British scientists begin project to search for life on Mars

By Steve Connor

The ExoMars is scheduled to land on Mars sometime in 2018. Photo / ESA
The ExoMars is scheduled to land on Mars sometime in 2018. Photo / ESA

British scientists have started an ambitious project aimed at searching for signs of extraterrestrial life on Mars, with the help of a sophisticated toolbox of instruments designed to drill deep under the surface of the Red Planet where life may once have thrived.

They have been given the funding and the final go-ahead to design and develop the life-finding instruments that will be transported on board the European Space Agency's (ESA) ExoMars spacecraft, which is scheduled to land on the orange-red soil of our enigmatic planetary neighbour sometime in 2018.

A key feature of ExoMars will be a solar-powered rover vehicle armed with a two-metre long exploratory drill for digging under the harsh, radiation-baked surface of the Red Planet. It is hoped that the instruments embedded in the drill will provide scientists on Earth with the tell-tale signs of life - the fragile chemical or geological signatures left behind by long-dead martian microbes.

"Now that the mission has been confirmed by ESA and the funding has begun to be released by the UK Space Agency, we're actually building the real instruments that will go to Mars in 2018," said Professor Mark Sims of the University of Leicester, which is at the heart of Britain's contribution to the project.

"ExoMars is a key mission in the exploration of planet Mars. It will attempt to gather samples from a depth of one to two metres below the surface where they are protected from radiation and oxidants thought to exist on the surface, both of which would destroy or heavily degrade the complex organic compounds of life," Professor Sims said.

Mars has been a favourite destination for planetary explorers ever since the two Nasa Viking probes landed there in 1976. Although Viking failed to find anything suggesting life on Mars, subsequent research indicated that primitive life may well have evolved on Mars in its distant past, and may even still exist deep under its barren surface.

Britain's effort in Mars exploration climaxed with the 2003 Beagle-2 mission, led by Professor Colin Pillinger of the Open University. Unfortunately the tiny probe was lost during the landing phase, but the legacy of Beagle-2 is that it gave Britain an international lead in the development of instruments for detecting signs of life on other planets, Professor Sims said.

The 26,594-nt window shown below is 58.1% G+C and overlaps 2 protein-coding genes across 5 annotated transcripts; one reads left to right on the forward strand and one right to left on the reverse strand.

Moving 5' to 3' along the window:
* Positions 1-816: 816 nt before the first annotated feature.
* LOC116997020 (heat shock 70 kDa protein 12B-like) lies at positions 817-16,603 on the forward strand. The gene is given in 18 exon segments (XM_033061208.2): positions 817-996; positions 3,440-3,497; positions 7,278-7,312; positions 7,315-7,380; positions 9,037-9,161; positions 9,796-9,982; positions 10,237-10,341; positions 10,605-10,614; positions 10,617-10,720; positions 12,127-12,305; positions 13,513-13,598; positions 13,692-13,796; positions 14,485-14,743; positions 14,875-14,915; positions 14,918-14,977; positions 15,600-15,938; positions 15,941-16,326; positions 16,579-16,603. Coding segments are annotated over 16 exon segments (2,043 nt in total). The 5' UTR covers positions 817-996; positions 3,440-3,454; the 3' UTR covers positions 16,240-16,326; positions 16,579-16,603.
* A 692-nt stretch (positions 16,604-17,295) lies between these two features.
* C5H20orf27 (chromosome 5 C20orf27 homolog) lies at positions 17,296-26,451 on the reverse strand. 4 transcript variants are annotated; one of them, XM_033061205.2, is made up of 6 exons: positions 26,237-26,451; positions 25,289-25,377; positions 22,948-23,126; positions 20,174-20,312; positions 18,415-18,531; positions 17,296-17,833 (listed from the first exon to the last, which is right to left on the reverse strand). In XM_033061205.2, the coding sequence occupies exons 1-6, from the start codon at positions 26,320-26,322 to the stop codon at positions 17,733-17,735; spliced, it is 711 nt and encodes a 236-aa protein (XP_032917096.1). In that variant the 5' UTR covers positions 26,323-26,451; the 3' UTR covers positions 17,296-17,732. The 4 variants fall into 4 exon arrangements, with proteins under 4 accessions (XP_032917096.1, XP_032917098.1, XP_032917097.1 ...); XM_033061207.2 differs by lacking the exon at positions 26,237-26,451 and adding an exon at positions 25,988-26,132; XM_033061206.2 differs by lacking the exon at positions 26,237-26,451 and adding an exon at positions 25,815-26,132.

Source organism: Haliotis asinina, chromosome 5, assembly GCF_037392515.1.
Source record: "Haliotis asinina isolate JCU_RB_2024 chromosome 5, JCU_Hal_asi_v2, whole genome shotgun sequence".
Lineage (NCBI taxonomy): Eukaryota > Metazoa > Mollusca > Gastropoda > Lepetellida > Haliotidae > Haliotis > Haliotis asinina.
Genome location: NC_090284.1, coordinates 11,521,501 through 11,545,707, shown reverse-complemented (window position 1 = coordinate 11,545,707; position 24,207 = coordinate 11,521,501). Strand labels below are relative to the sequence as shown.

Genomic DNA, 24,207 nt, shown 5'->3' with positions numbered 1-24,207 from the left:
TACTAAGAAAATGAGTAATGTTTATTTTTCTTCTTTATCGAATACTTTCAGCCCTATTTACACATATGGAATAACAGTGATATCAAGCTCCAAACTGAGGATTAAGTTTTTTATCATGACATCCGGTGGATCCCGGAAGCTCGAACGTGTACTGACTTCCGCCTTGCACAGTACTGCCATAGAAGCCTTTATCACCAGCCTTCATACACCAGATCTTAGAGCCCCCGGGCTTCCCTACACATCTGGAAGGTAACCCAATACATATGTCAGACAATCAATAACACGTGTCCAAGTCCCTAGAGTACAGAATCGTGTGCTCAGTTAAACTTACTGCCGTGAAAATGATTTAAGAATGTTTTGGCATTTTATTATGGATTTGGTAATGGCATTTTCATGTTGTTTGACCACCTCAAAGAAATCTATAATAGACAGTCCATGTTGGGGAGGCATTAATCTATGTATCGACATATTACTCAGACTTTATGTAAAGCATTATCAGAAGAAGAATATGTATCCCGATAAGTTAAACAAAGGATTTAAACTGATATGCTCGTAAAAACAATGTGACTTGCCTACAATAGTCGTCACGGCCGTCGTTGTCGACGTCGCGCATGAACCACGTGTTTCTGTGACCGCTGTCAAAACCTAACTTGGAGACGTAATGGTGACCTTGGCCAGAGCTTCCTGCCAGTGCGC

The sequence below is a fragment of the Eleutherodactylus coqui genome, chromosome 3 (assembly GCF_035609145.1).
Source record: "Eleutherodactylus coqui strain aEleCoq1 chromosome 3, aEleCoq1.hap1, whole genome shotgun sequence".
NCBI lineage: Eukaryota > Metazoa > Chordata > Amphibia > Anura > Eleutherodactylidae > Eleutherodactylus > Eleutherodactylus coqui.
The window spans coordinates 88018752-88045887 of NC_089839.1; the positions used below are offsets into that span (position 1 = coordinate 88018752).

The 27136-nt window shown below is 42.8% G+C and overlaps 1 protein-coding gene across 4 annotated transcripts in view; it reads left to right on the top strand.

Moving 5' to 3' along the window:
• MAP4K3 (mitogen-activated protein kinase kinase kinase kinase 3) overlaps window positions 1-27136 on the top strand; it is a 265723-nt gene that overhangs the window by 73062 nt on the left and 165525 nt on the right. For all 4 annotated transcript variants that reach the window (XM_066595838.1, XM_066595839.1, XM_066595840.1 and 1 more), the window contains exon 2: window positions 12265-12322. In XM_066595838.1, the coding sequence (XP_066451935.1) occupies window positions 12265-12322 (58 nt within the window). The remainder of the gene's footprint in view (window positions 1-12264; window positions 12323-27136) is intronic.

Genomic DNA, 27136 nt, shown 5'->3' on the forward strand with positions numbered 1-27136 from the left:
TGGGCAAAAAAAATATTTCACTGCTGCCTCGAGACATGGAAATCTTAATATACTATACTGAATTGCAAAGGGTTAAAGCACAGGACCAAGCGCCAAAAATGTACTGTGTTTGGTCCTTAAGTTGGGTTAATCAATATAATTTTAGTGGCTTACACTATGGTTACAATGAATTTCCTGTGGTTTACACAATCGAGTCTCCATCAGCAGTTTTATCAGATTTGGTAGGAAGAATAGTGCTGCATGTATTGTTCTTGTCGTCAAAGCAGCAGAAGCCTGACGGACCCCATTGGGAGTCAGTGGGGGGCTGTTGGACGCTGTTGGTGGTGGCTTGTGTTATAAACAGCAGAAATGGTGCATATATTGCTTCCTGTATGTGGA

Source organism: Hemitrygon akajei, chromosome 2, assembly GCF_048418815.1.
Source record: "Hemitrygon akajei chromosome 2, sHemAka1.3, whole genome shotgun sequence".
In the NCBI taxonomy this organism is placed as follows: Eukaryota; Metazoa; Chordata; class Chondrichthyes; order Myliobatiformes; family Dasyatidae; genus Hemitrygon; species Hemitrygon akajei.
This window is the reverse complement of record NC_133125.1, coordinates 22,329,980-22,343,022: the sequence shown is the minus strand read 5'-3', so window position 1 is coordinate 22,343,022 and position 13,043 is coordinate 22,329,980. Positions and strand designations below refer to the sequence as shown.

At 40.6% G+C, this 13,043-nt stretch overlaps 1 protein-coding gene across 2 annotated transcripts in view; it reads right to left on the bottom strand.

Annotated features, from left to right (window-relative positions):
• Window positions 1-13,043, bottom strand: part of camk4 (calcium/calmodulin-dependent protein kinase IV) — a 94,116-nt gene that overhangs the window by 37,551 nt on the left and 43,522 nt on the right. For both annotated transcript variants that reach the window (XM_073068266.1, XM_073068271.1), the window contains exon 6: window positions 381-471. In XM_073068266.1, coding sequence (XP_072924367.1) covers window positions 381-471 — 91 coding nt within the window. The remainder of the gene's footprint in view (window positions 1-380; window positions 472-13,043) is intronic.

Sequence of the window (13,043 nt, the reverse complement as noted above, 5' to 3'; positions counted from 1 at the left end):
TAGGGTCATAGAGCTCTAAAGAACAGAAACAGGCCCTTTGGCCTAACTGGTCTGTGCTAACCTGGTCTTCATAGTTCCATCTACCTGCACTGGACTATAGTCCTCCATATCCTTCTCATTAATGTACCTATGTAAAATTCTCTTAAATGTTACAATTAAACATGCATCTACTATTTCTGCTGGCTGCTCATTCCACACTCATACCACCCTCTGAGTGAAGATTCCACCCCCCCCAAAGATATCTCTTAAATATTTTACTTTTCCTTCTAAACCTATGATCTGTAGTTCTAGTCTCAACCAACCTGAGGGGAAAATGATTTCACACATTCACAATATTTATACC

The ExoMars probe, for instance, will carry a Life Marker Chip (LMC), designed by scientists at the University of Leicester, which will detect specific molecules which could indicate past or present life on Mars. This could be the device that ultimately shows that we are not alone in the Universe.

Many experts believe that life may well have arisen independently on Mars within the first billion years of its formation, during the period of its early life when it was warmer and much wetter than it is today. Conditions then on Mars were much like those on the young Earth.

Studies on Earth, where living subterranean microbes have been recovered from several kilometres below ground, support the idea that if life existed in the past on Mars then it is possible for it to have survived into more modern times if it could avoid the harsh conditions on the martian surface.

The ExoMars rover, named Bridget after its prototype initials "BB", will be built by the British satellite company Astrium. All the samples it will analyse for signs of life will be extracted by a drill, which will be embedded with instruments designed to detect such things as the organic molecules left behind by microbes, or any microscopic fossil formations produced by these lifeforms.

ExoMars, which involves an orbiting spacecraft to be launched in 2016 followed by a second landing craft and rover vehicle in 2018, is part of the bigger Aurora mission of ESA, aimed at exploring the wider Solar System.


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